This first attempt to elucidate elasmobranch-copepod associations from Western Australian waters revealed 17 species of commensal copepod from four species of pelagic shark (Galeocerdo cuvier, Carcharhinus obscurus, Carcharhinus plumbeus, and Carcharhinus amblyrhynchos).
The copepods represented the families Pandaridae, Euphoridae, Eudactylinidae, Kroyeridae and Caligidae. Praniza stage gnathiids were also common and other symbionts comprised species of Hirudinea, an ostracod and a sphaeromatid isopod. A predominance of tiger sharks (G. cuvier) were
caught throughout the study area, which extended from the Montebello Islands to Shark Bay. There was a bias toward female tiger and sandbar (C. plumbeus) sharks caught, and a difference in the infection of tiger sharks in the north and southern regions of the study area. Several hypotheses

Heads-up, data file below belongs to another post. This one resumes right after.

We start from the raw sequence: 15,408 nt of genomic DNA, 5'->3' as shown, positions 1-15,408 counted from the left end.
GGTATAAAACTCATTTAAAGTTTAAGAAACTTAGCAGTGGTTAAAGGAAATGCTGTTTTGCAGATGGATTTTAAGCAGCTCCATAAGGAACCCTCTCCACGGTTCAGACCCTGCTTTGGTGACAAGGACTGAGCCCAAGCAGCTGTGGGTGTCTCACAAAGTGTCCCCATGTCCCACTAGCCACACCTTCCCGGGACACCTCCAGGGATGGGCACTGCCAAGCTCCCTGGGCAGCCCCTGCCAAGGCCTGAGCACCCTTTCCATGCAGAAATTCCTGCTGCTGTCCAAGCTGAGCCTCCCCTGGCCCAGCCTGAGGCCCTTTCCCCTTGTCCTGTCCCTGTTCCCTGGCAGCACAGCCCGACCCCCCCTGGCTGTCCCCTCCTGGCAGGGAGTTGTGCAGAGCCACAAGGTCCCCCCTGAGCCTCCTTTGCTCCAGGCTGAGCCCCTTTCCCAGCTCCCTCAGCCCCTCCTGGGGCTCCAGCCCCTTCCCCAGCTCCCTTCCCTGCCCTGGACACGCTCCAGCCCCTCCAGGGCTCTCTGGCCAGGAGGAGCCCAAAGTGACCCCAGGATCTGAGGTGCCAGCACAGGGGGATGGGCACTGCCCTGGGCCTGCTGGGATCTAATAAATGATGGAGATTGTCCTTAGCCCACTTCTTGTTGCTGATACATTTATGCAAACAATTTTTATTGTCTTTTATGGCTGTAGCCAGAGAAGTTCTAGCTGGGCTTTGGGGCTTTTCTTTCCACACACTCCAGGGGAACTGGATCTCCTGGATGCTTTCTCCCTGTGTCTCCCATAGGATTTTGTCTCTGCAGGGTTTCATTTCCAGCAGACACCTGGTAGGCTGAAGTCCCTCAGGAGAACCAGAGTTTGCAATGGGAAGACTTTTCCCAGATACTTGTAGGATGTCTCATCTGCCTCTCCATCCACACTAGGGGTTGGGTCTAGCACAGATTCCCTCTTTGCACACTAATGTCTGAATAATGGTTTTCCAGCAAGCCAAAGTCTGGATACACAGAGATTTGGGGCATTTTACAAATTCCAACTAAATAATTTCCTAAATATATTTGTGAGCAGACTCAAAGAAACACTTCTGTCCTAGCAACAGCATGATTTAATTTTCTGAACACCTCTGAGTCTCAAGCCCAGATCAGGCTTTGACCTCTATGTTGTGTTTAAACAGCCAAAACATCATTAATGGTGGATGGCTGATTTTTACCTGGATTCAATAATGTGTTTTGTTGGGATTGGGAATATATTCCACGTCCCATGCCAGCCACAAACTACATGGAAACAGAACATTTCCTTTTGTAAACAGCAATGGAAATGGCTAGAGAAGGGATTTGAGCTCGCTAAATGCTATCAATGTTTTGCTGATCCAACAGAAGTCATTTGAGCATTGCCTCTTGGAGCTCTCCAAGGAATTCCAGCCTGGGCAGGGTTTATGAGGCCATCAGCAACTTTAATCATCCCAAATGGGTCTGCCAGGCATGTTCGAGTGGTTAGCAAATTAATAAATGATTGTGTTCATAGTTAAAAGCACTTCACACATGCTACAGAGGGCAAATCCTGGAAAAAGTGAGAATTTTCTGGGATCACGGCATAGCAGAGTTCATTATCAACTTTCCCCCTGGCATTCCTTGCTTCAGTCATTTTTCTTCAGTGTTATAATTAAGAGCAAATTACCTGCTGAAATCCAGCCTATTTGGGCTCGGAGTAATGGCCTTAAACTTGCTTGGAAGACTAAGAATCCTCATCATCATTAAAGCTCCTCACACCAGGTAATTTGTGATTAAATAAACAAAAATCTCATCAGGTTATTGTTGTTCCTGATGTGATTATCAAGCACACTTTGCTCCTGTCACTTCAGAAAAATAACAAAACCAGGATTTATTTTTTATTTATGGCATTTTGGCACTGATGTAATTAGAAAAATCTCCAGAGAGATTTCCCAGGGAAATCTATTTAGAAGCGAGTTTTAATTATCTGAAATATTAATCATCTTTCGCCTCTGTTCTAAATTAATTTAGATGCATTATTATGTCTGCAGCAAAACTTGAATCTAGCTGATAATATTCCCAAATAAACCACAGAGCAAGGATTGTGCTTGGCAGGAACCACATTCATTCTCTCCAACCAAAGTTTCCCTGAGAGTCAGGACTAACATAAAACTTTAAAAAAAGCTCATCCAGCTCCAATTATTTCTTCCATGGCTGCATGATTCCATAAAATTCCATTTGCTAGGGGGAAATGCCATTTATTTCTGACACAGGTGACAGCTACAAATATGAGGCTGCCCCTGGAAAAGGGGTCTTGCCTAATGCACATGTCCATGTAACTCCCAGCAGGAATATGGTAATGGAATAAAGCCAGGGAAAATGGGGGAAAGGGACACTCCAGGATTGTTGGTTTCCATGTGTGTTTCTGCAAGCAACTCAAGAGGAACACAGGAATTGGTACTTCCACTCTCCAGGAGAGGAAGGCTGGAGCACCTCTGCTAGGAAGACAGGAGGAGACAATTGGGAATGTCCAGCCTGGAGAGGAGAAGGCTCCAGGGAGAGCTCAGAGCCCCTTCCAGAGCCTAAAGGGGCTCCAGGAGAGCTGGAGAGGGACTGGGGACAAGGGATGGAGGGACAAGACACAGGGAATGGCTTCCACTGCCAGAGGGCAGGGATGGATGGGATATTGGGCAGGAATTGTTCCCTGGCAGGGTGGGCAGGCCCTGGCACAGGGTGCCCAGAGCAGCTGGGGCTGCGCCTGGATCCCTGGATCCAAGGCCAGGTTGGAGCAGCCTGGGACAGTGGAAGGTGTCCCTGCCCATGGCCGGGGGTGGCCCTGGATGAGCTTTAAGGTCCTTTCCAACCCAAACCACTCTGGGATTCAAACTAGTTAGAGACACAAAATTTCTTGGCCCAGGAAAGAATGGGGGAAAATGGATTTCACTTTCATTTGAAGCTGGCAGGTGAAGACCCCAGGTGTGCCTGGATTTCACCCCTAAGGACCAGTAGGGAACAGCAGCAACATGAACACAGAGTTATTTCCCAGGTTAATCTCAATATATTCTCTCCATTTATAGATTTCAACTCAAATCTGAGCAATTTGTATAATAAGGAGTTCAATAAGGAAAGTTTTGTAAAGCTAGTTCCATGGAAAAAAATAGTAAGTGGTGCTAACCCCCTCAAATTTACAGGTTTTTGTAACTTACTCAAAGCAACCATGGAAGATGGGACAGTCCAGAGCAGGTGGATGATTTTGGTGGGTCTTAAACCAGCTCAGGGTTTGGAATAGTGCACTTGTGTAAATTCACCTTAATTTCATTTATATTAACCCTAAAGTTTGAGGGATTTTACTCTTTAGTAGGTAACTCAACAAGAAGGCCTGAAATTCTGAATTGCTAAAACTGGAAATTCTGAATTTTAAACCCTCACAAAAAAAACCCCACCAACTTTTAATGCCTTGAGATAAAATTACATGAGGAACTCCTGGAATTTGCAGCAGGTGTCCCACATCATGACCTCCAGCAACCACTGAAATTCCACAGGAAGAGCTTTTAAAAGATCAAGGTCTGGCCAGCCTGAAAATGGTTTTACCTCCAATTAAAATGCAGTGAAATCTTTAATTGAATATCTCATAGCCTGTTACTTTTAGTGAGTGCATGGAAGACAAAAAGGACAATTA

are suggested: population differentiation of the tiger sharks, population differentiation of the copepods or ecophysiological differences in the two regions. Two major patterns were identified in the distribution of the copepods on hosts: those which occur generally on the body surface of
their hosts and had a geographical distribution throughout the entire study area, and those which have a specific body location and a more restricted geographic distribution. Nemesis robusta is the one exception to this rule, as it has a wide geographic distribution, yet is restricted
in site of attachment.
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